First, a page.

|Triceracop and David Sandberg in Kung Fury.|
Get ready for the understatement of the week: popular media sure loves the 1980s right now. When studios aren’t scrambling to remake anything from the Reagan era with even the barest semblance of name recognition (I’m still holding out for the gritty reboot of Teddy Ruxpin, personally), everyone from video game developers to fashion designers to amateur filmmakers are appropriating the loud, garish, neon-and-pastel synthpop aesthetic of the late 80s and early 90s, because people seem to be lapping it up, so why not? This is a strange phenomenon whose causes have doubtless been explicated elsewhere far more expertly than I ever could – all I know is, I look around at popular media these days and it’s one of the most common tropes I recognize. Films like Kung Fury and Turbo Kid almost seem like inevitabilities in this climate.
Every element is treated with the 1980s sheen, from the dance hall soundtrack to the intentional “tracking errors,” designed to simulate the experience of viewing the film on a VHS tape. I do admire the film’s faithfulness to 1980s excess; it’s exactly as vapid, vain, and lacking in self-awareness as the best of the films it lampoons, and it is perhaps in this sense that it’s probably the most accurate parody of ‘80s entertainment I’ve seen. It lives and breathes its “ridiculousness for its own sake” theme, and never even attempts to forge a deeper connection with its audience, which is probably the correct choice. But this means its audience is limited right out of the gate, because if you weren’t laughing aloud at my synopsis, then Kung Fury is absolutely not for you. Its message can be boiled down to “remember how wacky the 1980s were?”, and when the answer is “yes”, there’s not much you can do other than sit back and let it continue to hammer that home, and when the answer is “no” – when these tropes aren’t recognizable or interesting to you – then the film has literally nothing to offer (except, perhaps, the music video for the film’s “True Survivor” track starring David Hasselhoff, who sings with the glee of someone not only desperately glad to be working, but reliving their glory days in the most literal way possible). Kung Fury is only half an hour long, so whether you can’t stand it or can’t get enough, it’s over very quickly.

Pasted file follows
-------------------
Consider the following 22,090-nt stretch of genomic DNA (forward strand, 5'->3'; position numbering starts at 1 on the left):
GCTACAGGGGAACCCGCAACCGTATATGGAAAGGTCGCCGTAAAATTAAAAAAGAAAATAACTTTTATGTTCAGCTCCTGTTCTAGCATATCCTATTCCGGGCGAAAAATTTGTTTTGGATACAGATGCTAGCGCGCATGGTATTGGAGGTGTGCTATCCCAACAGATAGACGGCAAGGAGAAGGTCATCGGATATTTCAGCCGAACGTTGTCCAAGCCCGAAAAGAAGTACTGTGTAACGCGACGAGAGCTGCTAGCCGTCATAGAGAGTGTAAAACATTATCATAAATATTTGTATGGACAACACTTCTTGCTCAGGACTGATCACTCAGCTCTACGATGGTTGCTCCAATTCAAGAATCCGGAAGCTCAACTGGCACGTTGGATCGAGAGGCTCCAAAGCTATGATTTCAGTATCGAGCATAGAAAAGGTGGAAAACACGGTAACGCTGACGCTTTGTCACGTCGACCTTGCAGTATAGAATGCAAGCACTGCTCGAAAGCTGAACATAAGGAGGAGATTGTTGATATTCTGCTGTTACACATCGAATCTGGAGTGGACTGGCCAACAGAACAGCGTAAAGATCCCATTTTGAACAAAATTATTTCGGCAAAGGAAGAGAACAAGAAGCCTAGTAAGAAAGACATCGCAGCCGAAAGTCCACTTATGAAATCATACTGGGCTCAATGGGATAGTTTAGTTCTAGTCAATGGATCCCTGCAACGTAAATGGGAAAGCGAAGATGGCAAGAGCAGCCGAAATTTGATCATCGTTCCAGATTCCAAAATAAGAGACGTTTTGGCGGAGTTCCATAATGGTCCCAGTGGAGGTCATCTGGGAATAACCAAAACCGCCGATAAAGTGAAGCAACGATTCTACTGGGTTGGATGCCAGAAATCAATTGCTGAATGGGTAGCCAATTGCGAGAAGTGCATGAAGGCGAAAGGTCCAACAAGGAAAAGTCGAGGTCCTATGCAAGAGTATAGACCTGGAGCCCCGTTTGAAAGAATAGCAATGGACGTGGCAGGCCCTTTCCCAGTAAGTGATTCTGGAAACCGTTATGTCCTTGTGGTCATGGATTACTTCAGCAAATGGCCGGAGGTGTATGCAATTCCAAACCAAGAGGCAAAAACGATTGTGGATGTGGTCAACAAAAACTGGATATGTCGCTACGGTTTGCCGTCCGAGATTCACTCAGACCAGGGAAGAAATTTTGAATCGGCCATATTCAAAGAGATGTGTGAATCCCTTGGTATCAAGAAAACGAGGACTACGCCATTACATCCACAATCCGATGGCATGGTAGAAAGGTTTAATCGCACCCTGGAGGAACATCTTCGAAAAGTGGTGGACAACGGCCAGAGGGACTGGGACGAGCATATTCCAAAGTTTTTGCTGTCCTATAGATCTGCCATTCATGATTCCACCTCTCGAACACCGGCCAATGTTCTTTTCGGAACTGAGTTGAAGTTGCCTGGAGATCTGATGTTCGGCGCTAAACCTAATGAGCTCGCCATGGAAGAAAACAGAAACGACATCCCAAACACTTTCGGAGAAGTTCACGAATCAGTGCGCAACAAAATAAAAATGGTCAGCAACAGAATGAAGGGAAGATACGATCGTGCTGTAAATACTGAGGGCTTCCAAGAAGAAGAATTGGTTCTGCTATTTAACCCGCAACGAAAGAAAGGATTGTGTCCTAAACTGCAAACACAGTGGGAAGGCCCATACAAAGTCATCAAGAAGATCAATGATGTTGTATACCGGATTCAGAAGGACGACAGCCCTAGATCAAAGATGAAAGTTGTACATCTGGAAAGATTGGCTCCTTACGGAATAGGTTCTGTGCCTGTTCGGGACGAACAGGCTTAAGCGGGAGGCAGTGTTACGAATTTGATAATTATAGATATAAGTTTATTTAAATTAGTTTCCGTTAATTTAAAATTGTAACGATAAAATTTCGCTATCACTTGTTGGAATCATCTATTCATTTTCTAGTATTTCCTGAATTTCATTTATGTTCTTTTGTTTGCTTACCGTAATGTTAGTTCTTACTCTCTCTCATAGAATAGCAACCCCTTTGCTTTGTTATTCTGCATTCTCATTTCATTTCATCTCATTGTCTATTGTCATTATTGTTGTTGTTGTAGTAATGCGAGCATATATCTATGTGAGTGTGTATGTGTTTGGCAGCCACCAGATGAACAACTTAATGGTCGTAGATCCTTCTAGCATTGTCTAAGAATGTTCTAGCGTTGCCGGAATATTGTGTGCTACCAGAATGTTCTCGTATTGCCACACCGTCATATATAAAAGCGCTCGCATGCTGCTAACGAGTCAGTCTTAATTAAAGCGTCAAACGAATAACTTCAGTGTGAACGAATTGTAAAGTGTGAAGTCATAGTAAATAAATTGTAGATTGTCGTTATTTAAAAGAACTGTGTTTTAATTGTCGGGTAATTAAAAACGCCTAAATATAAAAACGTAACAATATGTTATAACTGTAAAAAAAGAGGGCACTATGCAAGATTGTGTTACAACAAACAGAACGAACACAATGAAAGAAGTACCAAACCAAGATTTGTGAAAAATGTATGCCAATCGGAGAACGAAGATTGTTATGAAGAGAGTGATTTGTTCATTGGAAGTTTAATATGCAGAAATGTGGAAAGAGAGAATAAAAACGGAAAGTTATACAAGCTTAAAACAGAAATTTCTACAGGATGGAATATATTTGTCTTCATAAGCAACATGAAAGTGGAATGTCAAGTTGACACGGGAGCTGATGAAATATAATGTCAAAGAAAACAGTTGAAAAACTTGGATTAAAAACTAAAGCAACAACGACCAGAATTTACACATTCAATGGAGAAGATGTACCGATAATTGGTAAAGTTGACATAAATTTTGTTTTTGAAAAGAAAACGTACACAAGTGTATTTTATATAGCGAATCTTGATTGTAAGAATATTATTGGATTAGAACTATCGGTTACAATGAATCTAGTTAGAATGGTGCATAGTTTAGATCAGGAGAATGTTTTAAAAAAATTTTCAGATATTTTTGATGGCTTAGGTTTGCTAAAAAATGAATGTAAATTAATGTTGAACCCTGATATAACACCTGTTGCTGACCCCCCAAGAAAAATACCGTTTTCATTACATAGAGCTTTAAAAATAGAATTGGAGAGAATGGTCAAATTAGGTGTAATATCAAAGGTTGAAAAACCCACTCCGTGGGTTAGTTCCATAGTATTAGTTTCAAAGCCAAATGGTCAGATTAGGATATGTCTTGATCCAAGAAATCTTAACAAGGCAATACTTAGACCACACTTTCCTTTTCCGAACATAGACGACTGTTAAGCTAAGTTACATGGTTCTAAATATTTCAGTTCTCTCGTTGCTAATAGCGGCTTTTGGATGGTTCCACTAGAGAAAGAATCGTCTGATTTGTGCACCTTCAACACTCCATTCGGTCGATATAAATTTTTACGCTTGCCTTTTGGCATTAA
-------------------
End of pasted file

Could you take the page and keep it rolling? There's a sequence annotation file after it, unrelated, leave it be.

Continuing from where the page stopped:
|Munro Chambers and Laurence Leboeuf in Turbo Kid.|
Turbo Kid is a very different beast, and not just because it’s feature-length. It, too, has a synth-heavy soundtrack and banks on a feeling of nostalgia – but it differs in that it’s got other emotions to evoke as well. It’s the story of “The Kid” (Munro Chambers), a comic-book fan who wanders the post-apocalyptic wasteland of 1997 America (which sometimes looks suspiciously like rural Quebec, “ARRÊT” signs and all). A tyrannical water-hoarding overlord named Zeus (Michael Ironside, having way too much fun) captures the Kid’s newfound friend, a strangely ebullient girl named Apple (Laurence Laboeuf), and so he dons the mantle (and the laser-blasting gauntlet) of his comic-book idol in order to save her and overthrow Zeus. Right off the bat, it’s clear that Turbo Kid is more interested in being a real movie, unlike the extended gag reel that is Kung Fury. The Kid and Apple are characters, who are motivated by different things, have relevant backstories, and who – most importantly – resonate onscreen thanks to their genuine chemistry. Turbo Kid is not about to win any screenwriting or acting awards, but its simple tale is sincere and likeable, and that’s not only a great success for a low-budget independent genre picture, but also much more than can be said for Kung Fury.
It’s not devoid of references, of course – the Kid’s gauntlet is a clear parody of the aforementioned Power Glove, and he thrusts it into the air with a gleaming laser flash that looks just like Thundercats – but these references aren’t cloying, and don’t detract from the story that Turbo Kid is trying to tell. They’re simple window-dressing (when in Kung Fury they were the main event), and that makes all the difference. That, and the earnest performances from everyone involved, including Aaron Jeffery as Frederic, the foul-mouthed, rough-and-tumble cowboy who earns his living by arm wrestling and who rides the wasteland on his chopper-style bicycle. Everyone in the post-apocalyptic future of 1997 rides bicycles, of course – what else would they use in a world without gasoline? The sight of a gang of wasteland raiders pedaling up for a fight never stops being funny, and is just one of many visual gags used to great effect in Turbo Kid.
|Laurence Leboeuf in Turbo Kid.|
Watching both Kung Fury and Turbo Kid in succession really demonstrated the highs and lows of the ‘80s retro craze. I know most people treat material of this kind as a kind of guilty-pleasure indulgence, and that’s often just what it is – a true style-over-substance proposition. But I think there can be real value in revisiting the styles and tropes of the past, and examining them with the benefit of hindsight. There were things we simply couldn’t do back then, so these films can sometimes feel like realizations of decades-old dreams, and there’s an undeniable charm to that idea. Plus, the simple delight of watching a Tyrannosaur chomp on some Nazis will probably never get old.
– Justin Cummings is a writer, blogger, playwright, and graduate of Queen's University's English Language & Literature program. He has been an avid film buff, gamer, and industry commentator since his childhood cinema first installed an arcade. He is currently helping to make awesome games at Ubisoft Toronto, and continues to pursue a career in professional criticism.